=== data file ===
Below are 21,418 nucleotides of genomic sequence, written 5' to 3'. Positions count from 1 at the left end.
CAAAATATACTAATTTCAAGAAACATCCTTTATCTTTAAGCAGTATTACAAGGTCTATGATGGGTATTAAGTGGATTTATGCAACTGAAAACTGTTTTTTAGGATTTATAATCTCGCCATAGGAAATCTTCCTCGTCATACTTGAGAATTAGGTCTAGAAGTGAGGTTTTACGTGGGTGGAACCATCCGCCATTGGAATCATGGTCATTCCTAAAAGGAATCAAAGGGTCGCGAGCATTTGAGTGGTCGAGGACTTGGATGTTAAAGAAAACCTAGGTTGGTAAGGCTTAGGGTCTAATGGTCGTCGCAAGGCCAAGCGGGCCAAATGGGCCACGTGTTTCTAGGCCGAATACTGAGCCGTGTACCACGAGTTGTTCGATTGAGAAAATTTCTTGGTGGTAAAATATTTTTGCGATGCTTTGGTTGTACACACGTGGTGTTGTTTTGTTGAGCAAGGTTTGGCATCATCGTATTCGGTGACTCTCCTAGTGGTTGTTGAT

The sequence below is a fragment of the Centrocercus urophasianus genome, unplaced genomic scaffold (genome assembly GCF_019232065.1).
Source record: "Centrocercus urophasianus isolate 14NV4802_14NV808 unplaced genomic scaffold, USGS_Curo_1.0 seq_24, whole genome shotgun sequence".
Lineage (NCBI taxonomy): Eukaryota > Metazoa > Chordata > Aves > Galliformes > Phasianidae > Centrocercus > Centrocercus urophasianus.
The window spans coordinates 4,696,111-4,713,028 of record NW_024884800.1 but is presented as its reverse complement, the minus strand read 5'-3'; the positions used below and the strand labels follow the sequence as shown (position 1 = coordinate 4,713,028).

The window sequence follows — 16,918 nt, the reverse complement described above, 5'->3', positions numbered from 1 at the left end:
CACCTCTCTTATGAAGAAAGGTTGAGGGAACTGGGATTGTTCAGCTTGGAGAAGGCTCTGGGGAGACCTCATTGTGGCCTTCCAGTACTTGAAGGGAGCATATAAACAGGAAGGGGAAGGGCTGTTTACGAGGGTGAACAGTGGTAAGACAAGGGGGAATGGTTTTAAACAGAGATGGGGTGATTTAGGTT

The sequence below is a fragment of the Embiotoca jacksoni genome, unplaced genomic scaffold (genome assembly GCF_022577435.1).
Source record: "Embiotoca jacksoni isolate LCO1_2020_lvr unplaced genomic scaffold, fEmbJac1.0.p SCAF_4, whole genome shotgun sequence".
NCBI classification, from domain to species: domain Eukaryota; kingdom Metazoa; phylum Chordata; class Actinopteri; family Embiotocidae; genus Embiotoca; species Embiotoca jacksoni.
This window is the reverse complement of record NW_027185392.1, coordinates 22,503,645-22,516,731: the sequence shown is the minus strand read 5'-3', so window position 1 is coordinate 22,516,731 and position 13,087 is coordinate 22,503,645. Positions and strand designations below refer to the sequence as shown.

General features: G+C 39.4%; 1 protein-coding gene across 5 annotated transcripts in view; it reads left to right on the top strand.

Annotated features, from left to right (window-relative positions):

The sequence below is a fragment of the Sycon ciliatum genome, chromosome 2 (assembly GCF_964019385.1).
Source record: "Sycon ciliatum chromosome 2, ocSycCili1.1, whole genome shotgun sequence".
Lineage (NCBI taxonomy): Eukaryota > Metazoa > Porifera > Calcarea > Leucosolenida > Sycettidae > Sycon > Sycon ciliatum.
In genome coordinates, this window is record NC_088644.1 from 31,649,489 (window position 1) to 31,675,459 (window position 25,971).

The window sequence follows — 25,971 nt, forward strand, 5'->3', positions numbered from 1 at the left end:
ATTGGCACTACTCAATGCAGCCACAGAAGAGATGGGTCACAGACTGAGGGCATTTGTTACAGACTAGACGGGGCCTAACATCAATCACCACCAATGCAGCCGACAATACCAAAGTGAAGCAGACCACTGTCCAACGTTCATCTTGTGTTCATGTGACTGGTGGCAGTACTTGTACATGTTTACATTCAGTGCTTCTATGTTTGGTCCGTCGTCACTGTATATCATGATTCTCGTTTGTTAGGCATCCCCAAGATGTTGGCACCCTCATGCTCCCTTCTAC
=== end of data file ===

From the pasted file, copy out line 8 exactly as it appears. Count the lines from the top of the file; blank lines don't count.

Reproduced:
CACCTCTCTTATGAAGAAAGGTTGAGGGAACTGGGATTGTTCAGCTTGGAGAAGGCTCTGGGGAGACCTCATTGTGGCCTTCCAGTACTTGAAGGGAGCATATAAACAGGAAGGGGAAGGGCTGTTTACGAGGGTGAACAGTGGTAAGACAAGGGGGAATGGTTTTAAACAGAGATGGGGTGATTTAGGTT